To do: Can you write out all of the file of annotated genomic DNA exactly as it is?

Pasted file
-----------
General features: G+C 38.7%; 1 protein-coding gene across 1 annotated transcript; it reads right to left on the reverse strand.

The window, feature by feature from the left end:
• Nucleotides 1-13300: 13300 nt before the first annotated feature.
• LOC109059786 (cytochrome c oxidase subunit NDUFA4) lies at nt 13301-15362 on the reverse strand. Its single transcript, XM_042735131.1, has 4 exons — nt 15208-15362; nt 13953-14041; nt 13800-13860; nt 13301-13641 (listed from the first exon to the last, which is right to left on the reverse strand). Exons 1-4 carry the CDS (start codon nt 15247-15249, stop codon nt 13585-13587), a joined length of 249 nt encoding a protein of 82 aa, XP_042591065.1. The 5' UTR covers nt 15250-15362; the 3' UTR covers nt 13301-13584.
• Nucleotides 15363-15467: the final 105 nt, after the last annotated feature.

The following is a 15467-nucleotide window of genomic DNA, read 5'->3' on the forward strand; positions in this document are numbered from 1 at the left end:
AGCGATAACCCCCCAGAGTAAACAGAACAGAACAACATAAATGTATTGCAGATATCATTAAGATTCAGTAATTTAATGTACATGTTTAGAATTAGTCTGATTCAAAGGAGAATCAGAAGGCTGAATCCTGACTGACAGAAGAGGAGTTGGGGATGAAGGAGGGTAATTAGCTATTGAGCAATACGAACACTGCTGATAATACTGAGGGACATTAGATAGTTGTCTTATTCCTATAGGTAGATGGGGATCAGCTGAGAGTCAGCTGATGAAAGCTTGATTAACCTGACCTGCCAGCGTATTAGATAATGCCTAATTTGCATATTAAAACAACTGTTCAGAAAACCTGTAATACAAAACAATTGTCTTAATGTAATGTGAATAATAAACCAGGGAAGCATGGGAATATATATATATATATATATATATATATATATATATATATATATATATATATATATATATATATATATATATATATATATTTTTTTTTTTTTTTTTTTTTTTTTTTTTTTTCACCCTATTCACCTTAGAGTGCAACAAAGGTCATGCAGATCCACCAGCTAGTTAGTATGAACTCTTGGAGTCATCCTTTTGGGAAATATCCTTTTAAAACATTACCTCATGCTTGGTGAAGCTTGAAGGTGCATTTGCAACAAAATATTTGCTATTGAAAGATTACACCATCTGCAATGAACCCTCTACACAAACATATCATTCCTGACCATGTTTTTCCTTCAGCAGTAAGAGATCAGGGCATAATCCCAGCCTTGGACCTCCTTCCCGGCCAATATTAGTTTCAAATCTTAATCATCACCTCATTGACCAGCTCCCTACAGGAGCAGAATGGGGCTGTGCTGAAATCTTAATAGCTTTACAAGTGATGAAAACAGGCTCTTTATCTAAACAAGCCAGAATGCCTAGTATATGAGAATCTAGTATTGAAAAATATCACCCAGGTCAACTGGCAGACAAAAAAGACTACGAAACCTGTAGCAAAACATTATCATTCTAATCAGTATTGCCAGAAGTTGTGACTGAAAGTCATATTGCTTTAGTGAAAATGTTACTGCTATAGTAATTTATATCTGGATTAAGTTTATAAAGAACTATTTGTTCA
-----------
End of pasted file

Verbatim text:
General features: G+C 38.7%; 1 protein-coding gene across 1 annotated transcript; it reads right to left on the reverse strand.

The window, feature by feature from the left end:
• Nucleotides 1-13300: 13300 nt before the first annotated feature.
• LOC109059786 (cytochrome c oxidase subunit NDUFA4) lies at nt 13301-15362 on the reverse strand. Its single transcript, XM_042735131.1, has 4 exons — nt 15208-15362; nt 13953-14041; nt 13800-13860; nt 13301-13641 (listed from the first exon to the last, which is right to left on the reverse strand). Exons 1-4 carry the CDS (start codon nt 15247-15249, stop codon nt 13585-13587), a joined length of 249 nt encoding a protein of 82 aa, XP_042591065.1. The 5' UTR covers nt 15250-15362; the 3' UTR covers nt 13301-13584.
• Nucleotides 15363-15467: the final 105 nt, after the last annotated feature.

The following is a 15467-nucleotide window of genomic DNA, read 5'->3' on the forward strand; positions in this document are numbered from 1 at the left end:
AGCGATAACCCCCCAGAGTAAACAGAACAGAACAACATAAATGTATTGCAGATATCATTAAGATTCAGTAATTTAATGTACATGTTTAGAATTAGTCTGATTCAAAGGAGAATCAGAAGGCTGAATCCTGACTGACAGAAGAGGAGTTGGGGATGAAGGAGGGTAATTAGCTATTGAGCAATACGAACACTGCTGATAATACTGAGGGACATTAGATAGTTGTCTTATTCCTATAGGTAGATGGGGATCAGCTGAGAGTCAGCTGATGAAAGCTTGATTAACCTGACCTGCCAGCGTATTAGATAATGCCTAATTTGCATATTAAAACAACTGTTCAGAAAACCTGTAATACAAAACAATTGTCTTAATGTAATGTGAATAATAAACCAGGGAAGCATGGGAATATATATATATATATATATATATATATATATATATATATATATATATATATATATATATATATATATATATATATATATTTTTTTTTTTTTTTTTTTTTTTTTTTTTTTTCACCCTATTCACCTTAGAGTGCAACAAAGGTCATGCAGATCCACCAGCTAGTTAGTATGAACTCTTGGAGTCATCCTTTTGGGAAATATCCTTTTAAAACATTACCTCATGCTTGGTGAAGCTTGAAGGTGCATTTGCAACAAAATATTTGCTATTGAAAGATTACACCATCTGCAATGAACCCTCTACACAAACATATCATTCCTGACCATGTTTTTCCTTCAGCAGTAAGAGATCAGGGCATAATCCCAGCCTTGGACCTCCTTCCCGGCCAATATTAGTTTCAAATCTTAATCATCACCTCATTGACCAGCTCCCTACAGGAGCAGAATGGGGCTGTGCTGAAATCTTAATAGCTTTACAAGTGATGAAAACAGGCTCTTTATCTAAACAAGCCAGAATGCCTAGTATATGAGAATCTAGTATTGAAAAATATCACCCAGGTCAACTGGCAGACAAAAAAGACTACGAAACCTGTAGCAAAACATTATCATTCTAATCAGTATTGCCAGAAGTTGTGACTGAAAGTCATATTGCTTTAGTGAAAATGTTACTGCTATAGTAATTTATATCTGGATTAAGTTTATAAAGAACTATTTGTTCA